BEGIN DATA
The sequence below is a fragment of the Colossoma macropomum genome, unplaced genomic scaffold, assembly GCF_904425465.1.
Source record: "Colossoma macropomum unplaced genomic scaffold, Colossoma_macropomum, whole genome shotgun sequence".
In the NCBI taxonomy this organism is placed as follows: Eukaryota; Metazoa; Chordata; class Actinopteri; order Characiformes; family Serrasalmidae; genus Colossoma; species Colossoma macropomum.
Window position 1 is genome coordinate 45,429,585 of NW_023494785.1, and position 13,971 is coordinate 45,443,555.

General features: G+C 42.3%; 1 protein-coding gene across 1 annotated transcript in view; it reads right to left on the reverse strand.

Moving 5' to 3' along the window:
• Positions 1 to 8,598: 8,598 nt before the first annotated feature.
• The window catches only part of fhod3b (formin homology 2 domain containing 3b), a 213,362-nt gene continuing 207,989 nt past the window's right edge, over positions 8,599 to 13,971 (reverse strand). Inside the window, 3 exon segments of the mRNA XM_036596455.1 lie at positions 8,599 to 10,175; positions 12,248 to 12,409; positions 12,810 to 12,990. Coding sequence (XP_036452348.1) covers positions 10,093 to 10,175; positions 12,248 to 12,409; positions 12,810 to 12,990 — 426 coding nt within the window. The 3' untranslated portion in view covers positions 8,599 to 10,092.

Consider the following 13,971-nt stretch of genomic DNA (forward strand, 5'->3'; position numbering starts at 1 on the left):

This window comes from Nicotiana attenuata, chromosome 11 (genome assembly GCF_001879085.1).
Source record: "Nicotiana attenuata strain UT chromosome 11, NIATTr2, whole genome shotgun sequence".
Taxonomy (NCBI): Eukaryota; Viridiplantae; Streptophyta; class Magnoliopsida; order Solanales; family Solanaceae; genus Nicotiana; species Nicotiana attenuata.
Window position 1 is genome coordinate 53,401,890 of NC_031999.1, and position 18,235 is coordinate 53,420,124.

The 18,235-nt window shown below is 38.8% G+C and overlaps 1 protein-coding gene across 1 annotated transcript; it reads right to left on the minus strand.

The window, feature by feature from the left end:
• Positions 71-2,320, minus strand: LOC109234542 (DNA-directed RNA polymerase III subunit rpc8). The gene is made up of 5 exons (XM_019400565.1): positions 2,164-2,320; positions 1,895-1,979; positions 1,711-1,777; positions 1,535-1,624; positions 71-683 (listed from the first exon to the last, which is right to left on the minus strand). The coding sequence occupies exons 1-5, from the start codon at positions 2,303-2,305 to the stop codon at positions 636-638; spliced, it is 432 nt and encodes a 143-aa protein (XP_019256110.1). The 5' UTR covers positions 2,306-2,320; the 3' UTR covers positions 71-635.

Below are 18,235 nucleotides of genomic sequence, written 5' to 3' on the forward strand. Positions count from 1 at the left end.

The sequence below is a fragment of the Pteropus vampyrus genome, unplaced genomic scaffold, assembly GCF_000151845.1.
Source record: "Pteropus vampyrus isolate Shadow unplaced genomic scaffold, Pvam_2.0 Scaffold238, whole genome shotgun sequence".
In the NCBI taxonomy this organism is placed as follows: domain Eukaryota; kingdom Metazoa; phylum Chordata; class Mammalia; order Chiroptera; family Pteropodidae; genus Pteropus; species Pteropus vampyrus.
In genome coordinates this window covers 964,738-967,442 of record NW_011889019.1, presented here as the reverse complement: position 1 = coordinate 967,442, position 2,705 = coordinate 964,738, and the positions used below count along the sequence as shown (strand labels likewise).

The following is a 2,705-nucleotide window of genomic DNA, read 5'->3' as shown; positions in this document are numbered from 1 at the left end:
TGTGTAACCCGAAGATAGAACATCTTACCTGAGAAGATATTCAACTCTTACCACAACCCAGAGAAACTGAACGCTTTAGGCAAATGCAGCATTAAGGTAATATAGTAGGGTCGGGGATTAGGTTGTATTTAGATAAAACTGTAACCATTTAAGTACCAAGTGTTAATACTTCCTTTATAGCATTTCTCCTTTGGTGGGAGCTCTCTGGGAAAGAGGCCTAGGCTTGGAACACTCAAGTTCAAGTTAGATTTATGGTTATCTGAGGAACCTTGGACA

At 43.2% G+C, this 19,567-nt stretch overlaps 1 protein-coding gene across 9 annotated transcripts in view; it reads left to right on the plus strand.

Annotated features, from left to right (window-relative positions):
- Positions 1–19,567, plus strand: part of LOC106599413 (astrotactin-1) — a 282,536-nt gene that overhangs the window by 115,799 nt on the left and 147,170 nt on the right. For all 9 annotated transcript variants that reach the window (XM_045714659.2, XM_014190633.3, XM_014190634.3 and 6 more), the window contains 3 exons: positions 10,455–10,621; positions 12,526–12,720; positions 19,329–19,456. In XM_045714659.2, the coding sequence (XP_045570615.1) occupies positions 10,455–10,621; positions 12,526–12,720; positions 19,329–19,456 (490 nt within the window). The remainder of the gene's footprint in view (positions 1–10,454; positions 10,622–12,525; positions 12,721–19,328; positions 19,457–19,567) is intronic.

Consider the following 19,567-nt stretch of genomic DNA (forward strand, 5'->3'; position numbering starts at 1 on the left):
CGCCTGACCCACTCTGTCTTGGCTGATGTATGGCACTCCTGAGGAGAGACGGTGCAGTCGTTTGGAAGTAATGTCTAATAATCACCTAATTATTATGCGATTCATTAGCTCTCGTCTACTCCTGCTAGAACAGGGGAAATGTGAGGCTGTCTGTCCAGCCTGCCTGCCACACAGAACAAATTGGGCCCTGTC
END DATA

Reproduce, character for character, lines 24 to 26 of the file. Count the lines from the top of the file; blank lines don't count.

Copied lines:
At 43.2% G+C, this 19,567-nt stretch overlaps 1 protein-coding gene across 9 annotated transcripts in view; it reads left to right on the plus strand.

Annotated features, from left to right (window-relative positions):
- Positions 1–19,567, plus strand: part of LOC106599413 (astrotactin-1) — a 282,536-nt gene that overhangs the window by 115,799 nt on the left and 147,170 nt on the right. For all 9 annotated transcript variants that reach the window (XM_045714659.2, XM_014190633.3, XM_014190634.3 and 6 more), the window contains 3 exons: positions 10,455–10,621; positions 12,526–12,720; positions 19,329–19,456. In XM_045714659.2, the coding sequence (XP_045570615.1) occupies positions 10,455–10,621; positions 12,526–12,720; positions 19,329–19,456 (490 nt within the window). The remainder of the gene's footprint in view (positions 1–10,454; positions 10,622–12,525; positions 12,721–19,328; positions 19,457–19,567) is intronic.